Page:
The Supreme Court
Conservatives cheering Trump’s selection of Neil Gorsuch to the Supreme Court can thank McConnell for defying the odds—and some would argue, all precedents —by denying President Barack Obama the opportunity to replace the late Antonin Scalia upon his untimely death last February. The idea that McConnell could hold together a notoriously fickle, media-sensitive GOP delegation in lockstep on this issue for nine months—particularly with the prospect that a President Hillary Clinton would appoint someone far less to their liking than Merrick Garland—seemed fanciful. Understandably, Democrats were outraged. Various outside groups fulminated. McConnell didn’t care. And, with Gorsuch all but a cinch to pass the Senate this year, after a respectable period of Democratic huffing and puffing, the maneuver will have paid off brilliantly.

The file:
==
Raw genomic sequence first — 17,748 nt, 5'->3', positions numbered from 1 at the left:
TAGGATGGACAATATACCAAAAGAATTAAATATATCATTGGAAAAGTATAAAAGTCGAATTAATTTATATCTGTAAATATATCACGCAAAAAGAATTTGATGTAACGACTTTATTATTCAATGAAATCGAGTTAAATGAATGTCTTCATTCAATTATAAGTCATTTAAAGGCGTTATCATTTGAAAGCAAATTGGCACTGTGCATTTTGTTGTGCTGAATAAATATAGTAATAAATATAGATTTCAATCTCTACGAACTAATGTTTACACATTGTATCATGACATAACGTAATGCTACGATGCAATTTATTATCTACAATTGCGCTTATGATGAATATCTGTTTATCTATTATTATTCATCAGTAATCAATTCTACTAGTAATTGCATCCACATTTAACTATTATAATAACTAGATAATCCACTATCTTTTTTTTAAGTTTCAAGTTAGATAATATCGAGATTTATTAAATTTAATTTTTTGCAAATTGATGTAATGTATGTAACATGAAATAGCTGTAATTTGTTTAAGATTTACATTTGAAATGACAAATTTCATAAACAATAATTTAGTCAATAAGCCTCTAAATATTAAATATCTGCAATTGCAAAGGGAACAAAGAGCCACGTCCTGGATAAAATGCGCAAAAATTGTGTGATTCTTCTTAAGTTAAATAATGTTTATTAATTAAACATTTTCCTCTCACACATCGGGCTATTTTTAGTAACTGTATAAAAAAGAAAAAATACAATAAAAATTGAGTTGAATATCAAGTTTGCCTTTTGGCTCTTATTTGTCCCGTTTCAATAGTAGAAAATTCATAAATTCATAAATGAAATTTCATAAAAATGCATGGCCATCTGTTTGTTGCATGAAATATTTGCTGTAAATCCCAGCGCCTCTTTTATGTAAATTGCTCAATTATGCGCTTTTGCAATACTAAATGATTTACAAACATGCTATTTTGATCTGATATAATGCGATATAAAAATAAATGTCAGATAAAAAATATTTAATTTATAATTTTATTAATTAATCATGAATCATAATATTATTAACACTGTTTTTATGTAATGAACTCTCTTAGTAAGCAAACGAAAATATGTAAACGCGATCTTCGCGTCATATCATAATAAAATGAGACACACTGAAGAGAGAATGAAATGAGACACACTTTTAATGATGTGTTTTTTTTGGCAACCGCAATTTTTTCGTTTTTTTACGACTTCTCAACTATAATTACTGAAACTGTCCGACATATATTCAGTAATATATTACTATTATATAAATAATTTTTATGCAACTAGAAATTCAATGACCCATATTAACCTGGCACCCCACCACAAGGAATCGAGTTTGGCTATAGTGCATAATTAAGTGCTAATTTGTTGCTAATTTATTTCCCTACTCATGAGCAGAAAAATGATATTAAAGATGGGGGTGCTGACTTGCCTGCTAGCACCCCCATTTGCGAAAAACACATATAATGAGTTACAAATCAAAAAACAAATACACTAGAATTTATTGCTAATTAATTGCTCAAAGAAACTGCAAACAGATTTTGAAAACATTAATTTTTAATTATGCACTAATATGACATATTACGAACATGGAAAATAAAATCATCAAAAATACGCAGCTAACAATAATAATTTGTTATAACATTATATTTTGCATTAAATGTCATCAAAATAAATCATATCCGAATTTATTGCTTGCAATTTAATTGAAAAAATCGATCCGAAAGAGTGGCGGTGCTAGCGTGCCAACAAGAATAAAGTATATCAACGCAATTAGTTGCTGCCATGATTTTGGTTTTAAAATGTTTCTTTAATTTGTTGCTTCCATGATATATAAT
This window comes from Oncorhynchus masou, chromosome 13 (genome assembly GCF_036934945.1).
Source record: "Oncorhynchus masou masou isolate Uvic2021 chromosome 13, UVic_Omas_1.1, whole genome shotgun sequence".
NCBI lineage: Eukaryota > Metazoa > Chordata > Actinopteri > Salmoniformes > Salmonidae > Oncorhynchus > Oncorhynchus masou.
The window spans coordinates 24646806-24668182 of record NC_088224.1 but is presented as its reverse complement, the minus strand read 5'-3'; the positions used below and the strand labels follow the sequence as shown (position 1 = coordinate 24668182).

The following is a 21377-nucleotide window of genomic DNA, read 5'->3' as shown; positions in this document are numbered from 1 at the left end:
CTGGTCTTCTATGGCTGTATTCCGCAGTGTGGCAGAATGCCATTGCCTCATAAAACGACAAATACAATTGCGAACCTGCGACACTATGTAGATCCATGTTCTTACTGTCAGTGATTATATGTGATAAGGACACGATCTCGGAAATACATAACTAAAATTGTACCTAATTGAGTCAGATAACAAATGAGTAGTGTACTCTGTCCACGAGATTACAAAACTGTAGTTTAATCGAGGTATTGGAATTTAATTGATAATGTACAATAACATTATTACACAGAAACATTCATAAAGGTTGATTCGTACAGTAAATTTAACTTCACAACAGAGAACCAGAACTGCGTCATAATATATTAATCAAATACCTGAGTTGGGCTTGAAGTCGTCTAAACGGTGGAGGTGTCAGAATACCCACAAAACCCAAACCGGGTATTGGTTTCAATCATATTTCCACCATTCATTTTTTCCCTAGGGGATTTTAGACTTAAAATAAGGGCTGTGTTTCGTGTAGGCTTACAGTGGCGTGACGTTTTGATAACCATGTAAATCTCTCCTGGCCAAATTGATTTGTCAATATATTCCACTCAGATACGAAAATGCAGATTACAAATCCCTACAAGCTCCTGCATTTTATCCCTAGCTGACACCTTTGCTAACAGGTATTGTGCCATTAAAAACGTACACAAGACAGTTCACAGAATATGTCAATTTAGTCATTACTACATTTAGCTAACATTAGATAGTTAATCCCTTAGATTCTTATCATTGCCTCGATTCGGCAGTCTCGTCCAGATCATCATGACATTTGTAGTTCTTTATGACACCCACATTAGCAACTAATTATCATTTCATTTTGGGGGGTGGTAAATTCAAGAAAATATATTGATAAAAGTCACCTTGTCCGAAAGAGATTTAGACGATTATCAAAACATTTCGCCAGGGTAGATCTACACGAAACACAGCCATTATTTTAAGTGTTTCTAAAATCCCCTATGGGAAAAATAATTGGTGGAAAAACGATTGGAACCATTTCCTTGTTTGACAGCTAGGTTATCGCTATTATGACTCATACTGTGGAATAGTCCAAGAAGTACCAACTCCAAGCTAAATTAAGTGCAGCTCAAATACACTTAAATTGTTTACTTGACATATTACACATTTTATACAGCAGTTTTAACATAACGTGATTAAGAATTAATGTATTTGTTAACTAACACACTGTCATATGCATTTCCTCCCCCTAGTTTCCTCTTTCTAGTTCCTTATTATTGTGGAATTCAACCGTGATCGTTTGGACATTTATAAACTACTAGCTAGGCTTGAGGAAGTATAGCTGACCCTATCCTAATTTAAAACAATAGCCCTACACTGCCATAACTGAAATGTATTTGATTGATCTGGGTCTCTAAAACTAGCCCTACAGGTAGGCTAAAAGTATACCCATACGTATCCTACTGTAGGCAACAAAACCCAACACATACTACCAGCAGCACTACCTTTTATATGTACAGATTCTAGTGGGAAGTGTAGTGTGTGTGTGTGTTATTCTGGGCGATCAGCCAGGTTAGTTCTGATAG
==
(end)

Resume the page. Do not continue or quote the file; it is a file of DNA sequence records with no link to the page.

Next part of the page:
In an exercise reminiscent of the various “show votes” to repeal Obamacare that Republicans attempted during the Obama years to placate their base, Senate Democrats have done everything in their power to hold up Trump’s Cabinet nominees, even when they knew most if not all of them had the votes to be confirmed anyway. Demands for exhaustive ethics disclosures? Check. Endless questionnaires to drive nominees insane? Check. Sleepovers on the Senate floor? Been there, done that.
McConnell has weathered them all, and so far gotten every nominee but one through. That one exception: Trump’s nominee for labor secretary, who withdrew after reportedly facing a mutiny among some Senate Republicans. McConnell himself expressed confidence to the end that he could get the required votes. Judging by his record, he might have been right.